Another example was on the Island of Huahine, another French Polynesian island of Tahiti. This island is famous for its ancient marea temples and rich archaeological history, so we had a local tour guide there take us around the island to various locations. While he was guiding us in several scenes, we had him walk around the camera as he pointed out various landmarks and aspects of the tour. This gives the viewer the reason to turn and look at what he's pointing at.
2. Treat Your 360 Camera As You'd Like To Be Treated
While not as important in regular video, as viewers have their entire periphery as a frame of reference, nothing is more important to making your viewers feel comfortable, especially when experiencing fully immersed VR in a headset, than being able to relate to the point-of-view. Therefore, treat the 360 camera as another person. For example, if the scene is a situation in which everyone is standing up, have the camera level at an average height of a human being. If the scene is a situation in which everyone is sitting down, have the camera at the height of everyone sitting down. Imagine standing with a group and looking up at everyone if the camera is too low, or looking down on everyone if the camera is too high - it can be very disorienting - so this is super important to remember in order to help minimize any sort of unnatural sensations, greatly reducing the risk of nausea. Especially in VR, nausea is a no-no.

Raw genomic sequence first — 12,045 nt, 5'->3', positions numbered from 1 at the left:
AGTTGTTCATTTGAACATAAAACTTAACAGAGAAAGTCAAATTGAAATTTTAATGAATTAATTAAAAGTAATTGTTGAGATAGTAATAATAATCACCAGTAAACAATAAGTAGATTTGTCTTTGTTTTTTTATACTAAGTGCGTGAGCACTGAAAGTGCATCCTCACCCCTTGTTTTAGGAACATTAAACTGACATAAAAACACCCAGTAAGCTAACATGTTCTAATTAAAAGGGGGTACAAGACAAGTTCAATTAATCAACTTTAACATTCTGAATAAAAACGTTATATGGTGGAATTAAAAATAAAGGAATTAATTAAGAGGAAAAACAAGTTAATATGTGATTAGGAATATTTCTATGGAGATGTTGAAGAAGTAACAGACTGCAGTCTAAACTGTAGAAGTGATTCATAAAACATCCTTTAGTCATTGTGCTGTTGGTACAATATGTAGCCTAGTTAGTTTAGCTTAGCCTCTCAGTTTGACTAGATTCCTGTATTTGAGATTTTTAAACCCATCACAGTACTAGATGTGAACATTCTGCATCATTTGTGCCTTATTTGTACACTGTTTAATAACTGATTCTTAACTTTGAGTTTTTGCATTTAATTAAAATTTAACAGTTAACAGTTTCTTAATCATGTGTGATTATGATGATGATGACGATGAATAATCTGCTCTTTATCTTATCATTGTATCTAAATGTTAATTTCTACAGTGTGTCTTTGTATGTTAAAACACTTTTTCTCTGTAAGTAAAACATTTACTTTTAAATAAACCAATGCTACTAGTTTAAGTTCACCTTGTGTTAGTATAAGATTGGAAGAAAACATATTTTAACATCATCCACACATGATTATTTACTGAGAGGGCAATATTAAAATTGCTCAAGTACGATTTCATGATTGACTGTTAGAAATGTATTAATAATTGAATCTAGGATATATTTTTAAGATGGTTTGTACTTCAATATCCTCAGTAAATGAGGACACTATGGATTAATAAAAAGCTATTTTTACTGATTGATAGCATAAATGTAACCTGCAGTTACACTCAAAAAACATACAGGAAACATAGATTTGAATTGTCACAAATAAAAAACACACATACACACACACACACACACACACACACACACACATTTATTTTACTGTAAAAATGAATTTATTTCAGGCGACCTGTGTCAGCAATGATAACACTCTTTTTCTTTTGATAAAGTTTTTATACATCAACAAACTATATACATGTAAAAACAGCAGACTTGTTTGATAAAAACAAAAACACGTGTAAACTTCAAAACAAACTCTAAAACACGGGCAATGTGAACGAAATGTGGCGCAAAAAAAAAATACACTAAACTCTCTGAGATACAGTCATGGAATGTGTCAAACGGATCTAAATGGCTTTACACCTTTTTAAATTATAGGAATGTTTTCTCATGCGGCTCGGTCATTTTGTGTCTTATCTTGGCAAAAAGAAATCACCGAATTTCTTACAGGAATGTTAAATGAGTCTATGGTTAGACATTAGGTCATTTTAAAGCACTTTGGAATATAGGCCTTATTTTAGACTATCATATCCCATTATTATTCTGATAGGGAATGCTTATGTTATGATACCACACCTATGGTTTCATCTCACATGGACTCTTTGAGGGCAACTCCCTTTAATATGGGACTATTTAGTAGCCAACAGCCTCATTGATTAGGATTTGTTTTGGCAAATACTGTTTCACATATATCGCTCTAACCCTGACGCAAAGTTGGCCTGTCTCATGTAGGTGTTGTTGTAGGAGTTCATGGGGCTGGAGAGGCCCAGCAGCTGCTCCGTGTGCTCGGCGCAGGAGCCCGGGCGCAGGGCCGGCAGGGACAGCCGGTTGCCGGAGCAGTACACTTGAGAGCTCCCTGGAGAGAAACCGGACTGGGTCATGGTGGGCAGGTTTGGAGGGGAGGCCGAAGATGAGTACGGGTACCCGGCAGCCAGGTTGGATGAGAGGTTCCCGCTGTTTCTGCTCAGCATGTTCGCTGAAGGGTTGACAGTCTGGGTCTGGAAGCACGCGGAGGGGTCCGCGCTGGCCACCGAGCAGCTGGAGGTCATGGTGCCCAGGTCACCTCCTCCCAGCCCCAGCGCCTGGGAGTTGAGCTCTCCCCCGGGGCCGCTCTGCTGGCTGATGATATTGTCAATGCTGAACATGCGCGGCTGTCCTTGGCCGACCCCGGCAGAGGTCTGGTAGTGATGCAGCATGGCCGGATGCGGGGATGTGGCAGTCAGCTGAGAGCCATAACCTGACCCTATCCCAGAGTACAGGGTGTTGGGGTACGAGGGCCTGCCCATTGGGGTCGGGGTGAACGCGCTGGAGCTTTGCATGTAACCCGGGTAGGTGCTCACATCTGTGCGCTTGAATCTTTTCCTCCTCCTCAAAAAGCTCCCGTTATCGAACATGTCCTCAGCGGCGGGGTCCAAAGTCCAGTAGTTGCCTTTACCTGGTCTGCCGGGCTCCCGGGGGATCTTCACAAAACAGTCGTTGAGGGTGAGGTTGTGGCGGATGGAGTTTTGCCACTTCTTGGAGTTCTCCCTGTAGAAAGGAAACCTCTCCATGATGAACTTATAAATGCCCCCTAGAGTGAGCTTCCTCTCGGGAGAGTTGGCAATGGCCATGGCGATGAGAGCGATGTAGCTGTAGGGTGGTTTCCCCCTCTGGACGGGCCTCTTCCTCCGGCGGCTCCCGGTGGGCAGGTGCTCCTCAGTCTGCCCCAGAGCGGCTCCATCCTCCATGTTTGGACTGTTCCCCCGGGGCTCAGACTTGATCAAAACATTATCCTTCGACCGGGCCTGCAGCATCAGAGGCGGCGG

3. Use Sound As A Cue.